In the dice experiment, recall that the dice scores form a random sample from the specified die distribution. Select the average random variable, which is the sample mean of the sample of dice scores. For each die distribution, start with 1 die and increase the sample size \(n\). Note how the distribution of the sample mean begins to resemble a point mass distribution. Note also that the mean of the sample mean stays the same, but the standard deviation of the sample mean decreases. For selected values of \(n\) and selected die distributions, run the simulation 1000 times and compare the relative frequency function of the sample mean to the true probability density function, and compare the empirical moments of the sample mean to the true moments.

Several apps in this project are simulations of random experiments with events of interest. When you run the experiment, you are performing independent replications of the experiment. In most cases, the app displays the relative frequency of the event and its complement, both graphically in blue, and numerically in a table. When you run the experiment, the relative frequencies are shown graphically in red and also numerically.

In the simulation of Buffon's coin experiment, the event of interest is that the coin crosses a crack. For various values of the parameter (the radius of the coin), run the experiment 1000 times and compare the relative frequency of the event to the true probability.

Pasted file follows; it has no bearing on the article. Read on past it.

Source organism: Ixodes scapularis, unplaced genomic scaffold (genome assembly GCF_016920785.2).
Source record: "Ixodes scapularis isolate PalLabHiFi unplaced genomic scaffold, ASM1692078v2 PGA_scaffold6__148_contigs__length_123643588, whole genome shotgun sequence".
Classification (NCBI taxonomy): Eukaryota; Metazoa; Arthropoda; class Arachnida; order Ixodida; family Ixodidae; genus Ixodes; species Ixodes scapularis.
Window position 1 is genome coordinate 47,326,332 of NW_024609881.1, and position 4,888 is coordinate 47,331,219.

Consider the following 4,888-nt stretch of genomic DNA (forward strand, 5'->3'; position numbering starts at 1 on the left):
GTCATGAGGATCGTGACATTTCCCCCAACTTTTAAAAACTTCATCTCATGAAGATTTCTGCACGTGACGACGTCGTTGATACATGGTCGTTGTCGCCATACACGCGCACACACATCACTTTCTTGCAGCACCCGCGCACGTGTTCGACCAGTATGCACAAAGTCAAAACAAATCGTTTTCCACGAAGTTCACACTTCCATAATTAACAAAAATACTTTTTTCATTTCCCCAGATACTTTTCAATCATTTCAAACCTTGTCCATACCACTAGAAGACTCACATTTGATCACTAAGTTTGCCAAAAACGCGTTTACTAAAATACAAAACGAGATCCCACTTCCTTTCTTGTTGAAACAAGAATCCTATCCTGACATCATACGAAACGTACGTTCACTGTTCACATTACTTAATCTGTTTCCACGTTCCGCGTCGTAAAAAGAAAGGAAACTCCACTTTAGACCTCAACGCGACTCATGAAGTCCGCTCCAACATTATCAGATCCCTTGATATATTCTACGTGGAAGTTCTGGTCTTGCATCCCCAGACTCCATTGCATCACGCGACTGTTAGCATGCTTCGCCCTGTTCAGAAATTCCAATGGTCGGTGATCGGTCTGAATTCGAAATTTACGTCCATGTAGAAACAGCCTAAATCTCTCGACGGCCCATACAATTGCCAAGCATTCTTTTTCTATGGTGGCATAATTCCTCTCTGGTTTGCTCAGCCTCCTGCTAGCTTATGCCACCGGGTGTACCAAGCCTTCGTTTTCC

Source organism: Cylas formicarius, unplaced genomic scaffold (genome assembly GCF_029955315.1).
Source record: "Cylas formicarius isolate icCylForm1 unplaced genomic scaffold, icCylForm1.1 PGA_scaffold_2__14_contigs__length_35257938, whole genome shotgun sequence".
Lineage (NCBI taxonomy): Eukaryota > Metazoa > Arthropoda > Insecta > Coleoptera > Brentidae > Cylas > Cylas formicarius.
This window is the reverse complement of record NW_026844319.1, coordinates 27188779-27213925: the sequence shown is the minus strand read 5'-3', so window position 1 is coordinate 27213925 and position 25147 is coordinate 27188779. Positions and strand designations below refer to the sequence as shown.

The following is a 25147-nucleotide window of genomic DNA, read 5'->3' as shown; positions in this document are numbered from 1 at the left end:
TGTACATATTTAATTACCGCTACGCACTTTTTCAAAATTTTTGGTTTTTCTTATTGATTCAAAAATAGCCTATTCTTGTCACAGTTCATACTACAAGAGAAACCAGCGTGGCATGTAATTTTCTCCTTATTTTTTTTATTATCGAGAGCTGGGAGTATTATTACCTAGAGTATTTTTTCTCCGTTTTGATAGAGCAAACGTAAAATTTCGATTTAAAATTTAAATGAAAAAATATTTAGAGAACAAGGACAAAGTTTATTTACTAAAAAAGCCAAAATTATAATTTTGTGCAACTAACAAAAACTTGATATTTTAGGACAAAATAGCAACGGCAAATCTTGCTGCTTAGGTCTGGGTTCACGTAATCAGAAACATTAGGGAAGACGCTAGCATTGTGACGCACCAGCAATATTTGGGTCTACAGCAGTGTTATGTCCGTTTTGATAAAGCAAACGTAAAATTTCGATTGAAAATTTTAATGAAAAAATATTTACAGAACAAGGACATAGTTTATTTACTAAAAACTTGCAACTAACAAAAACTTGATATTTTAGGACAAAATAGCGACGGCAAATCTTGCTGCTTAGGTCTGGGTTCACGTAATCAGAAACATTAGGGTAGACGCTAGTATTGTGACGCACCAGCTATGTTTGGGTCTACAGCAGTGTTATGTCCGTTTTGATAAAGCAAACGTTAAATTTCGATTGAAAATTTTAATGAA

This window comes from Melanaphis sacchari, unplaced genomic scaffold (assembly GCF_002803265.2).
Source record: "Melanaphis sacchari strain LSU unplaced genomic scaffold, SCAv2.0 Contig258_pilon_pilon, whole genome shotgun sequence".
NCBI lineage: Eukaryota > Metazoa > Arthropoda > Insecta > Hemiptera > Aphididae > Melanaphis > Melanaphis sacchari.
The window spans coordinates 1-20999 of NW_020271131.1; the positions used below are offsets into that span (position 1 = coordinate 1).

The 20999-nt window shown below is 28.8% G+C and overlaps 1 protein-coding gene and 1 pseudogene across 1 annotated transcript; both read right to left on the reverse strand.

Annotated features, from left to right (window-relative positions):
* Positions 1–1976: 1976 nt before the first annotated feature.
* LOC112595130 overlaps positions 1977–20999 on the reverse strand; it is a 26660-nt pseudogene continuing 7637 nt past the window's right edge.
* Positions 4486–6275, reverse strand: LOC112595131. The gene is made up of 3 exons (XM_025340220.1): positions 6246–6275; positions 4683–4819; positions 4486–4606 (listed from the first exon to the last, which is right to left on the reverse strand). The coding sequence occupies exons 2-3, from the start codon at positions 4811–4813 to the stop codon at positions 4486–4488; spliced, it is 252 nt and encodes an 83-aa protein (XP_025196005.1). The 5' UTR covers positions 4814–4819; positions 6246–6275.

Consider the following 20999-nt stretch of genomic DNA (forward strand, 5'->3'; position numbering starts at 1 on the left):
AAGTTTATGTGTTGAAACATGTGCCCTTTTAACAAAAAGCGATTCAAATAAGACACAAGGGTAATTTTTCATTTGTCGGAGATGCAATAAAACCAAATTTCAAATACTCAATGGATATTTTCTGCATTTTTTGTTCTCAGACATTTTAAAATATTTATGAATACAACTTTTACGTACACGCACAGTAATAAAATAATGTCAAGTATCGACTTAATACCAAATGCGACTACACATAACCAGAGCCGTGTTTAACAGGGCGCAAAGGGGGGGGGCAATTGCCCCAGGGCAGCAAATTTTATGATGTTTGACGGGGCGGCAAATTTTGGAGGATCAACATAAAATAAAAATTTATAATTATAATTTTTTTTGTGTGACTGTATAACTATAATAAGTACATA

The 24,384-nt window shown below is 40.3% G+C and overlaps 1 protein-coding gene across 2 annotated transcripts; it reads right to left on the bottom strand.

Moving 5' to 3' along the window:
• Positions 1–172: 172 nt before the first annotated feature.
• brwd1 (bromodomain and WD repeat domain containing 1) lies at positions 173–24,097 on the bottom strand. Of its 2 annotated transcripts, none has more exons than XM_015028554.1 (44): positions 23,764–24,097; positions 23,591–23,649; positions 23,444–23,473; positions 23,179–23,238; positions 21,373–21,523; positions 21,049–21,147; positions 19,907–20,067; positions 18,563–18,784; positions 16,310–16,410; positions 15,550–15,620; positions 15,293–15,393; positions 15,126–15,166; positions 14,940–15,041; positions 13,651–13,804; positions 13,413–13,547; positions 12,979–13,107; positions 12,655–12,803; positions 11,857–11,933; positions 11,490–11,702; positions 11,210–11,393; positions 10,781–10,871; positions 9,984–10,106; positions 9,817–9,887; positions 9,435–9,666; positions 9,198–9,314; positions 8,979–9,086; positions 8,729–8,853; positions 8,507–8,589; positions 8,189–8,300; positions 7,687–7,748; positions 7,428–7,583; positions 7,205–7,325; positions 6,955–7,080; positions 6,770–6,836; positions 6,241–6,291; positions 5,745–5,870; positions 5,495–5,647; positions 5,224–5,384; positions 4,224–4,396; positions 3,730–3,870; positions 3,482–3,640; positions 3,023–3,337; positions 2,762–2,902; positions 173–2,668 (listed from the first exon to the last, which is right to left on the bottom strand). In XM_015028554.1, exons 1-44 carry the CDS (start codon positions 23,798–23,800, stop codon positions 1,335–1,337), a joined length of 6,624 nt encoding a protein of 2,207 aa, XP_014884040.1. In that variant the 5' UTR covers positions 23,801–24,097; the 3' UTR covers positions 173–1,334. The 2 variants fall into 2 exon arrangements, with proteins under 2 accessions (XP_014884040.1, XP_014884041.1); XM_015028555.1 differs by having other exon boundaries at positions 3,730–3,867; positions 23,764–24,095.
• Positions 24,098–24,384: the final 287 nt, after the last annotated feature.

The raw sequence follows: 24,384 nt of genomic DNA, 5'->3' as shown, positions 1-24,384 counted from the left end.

In the simulation of Bertrand's experiment, the event of interest is that a random chord

on a circle will be longer than the length of a side of the inscribed equilateral triangle. For each of the various models, run the experiment 1000 times and compuare the relative frequency of the event to the true probability.

Many of the apps in this project are simulations of experiments which result in discrete variables. When you run the simulation, you are performing independent replications of the experiment. In most cases, the app displays the true probability density function numerically in a table and visually as a blue bar graph. When you run the simulation, the relative frequency function is also shown numerically in the table and visually as a red bar graph.

In the simulation of the binomial coin experiment, select the number of heads. For selected values of the parameters, run the simulation 1000 times and compare the sample mean to the distribution mean, and compare the empirical density function to the probability density function.

In the simulation of the matching experiment, the random variable is the number of matches. For selected values of the parameter, run the simulation 1000 times and compare the sample mean and the distribution mean, and compare the empirical density function to the probability density function.

In the poker experiment, the random variable is the type of hand. Run the simulation 1000 times and compare the empirical density function to the true probability density function.

Many of the apps in this project are simulations of experiments which result in variables with continuous distributions. When you run the simulation, you are performing independent replications of the experiment. In most cases, the app displays the true probability density function visually as a blue graph. When you run the simulation, an empirical density function, based on a partition, is also shown visually as a red bar graph.

In the simulation of the gamma experiment, the random variable represents a random arrival time. For selected values of the parameters, run the experiment 1000 times and compare the sample mean to the distribution mean, and compare the empirical density function to the probability density function.